From my standpoint, Reid is one of the most obscure of The Ten, though he was clearly well regarded by the others and had enough recognition in his day to be commissioned to paint murals for the new Library of Congress in Washington, D.C. and other buildings.
Trained in New York's Art Students League and Paris' Académie Julian, Reid spent most of his career in the Northeast. A stroke cut his career short in 1927, though he attempted to resume painting. More biographical information can be found here and here.
Reid's easel painting style resembled that of some of the more Impressionism-inclined Ten as well as that of Richard E. Miller who was not associated with that group.
Other murals in this series featured similar poses and props, yet supposedly dealt with different themes.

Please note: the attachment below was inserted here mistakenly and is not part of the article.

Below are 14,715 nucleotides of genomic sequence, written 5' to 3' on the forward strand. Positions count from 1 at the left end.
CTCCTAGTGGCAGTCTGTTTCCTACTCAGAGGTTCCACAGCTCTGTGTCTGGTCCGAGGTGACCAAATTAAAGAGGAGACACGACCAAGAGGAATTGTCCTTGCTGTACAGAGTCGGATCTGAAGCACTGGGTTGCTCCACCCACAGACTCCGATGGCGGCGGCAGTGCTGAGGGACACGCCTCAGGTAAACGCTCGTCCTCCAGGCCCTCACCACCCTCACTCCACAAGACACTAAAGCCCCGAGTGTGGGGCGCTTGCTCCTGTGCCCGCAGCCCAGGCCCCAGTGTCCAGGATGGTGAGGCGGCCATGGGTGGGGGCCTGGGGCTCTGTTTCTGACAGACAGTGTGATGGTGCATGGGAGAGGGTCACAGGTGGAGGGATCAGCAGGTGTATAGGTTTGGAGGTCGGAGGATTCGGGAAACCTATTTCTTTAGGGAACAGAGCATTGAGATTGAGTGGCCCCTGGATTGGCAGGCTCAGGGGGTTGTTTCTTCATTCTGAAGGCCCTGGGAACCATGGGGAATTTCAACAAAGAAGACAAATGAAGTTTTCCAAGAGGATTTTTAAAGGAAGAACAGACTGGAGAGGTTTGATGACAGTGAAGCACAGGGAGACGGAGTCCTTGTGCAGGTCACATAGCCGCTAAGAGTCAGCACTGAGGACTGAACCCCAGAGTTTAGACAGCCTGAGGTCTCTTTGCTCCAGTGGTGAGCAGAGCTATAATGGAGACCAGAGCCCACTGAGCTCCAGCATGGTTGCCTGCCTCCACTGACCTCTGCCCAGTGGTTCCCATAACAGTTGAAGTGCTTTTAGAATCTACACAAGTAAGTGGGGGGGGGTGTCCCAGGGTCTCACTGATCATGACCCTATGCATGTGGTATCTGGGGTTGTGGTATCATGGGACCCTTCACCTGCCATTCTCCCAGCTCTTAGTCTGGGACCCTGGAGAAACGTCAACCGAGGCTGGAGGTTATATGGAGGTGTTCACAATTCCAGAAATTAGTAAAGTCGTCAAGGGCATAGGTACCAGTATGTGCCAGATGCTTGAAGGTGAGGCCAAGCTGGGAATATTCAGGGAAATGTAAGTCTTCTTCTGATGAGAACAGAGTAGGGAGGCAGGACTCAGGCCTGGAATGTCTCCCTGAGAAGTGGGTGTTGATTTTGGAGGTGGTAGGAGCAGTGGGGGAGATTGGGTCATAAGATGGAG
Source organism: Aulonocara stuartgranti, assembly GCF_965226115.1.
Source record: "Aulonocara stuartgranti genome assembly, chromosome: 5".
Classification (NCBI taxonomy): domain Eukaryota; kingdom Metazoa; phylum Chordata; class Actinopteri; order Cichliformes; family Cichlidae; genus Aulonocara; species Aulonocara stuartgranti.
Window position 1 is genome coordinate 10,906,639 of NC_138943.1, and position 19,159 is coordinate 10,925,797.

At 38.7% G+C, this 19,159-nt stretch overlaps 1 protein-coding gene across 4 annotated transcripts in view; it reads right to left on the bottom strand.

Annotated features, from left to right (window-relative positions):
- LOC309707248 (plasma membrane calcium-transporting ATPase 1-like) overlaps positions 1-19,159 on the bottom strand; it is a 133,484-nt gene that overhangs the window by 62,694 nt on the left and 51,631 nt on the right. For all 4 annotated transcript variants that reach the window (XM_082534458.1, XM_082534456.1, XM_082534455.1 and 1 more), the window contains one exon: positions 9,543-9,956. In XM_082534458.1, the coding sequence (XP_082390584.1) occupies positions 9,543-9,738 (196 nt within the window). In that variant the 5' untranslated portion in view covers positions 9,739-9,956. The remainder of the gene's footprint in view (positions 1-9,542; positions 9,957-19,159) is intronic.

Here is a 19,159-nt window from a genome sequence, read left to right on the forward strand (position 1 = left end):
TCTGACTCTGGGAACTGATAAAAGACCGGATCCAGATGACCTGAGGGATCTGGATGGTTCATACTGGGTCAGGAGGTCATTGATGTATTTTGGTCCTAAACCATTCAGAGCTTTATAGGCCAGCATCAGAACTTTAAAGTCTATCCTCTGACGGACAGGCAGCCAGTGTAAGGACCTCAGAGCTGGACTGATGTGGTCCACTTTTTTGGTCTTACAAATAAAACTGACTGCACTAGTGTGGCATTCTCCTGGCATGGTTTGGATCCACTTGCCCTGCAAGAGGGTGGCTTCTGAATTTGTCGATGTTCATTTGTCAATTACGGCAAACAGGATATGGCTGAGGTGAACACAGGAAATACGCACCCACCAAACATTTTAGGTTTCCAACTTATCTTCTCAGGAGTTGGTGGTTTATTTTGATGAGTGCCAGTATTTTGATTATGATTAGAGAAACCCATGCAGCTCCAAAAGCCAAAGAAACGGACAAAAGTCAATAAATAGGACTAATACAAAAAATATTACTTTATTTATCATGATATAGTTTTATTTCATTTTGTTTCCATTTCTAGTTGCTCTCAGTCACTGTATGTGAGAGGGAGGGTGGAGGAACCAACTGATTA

These remind me of paintings by fellow Ten member Frank Benson.
These two remind me of Richard E. Miller paintings.
An atypical Reid, painted near the end of his career.
Although Reid was highly competent and many of his paintings are very nice, his career might have suffered in retrospect because he never settled on a distinctive style. In other words, he was too eclectic or derivative for the good of his reputation.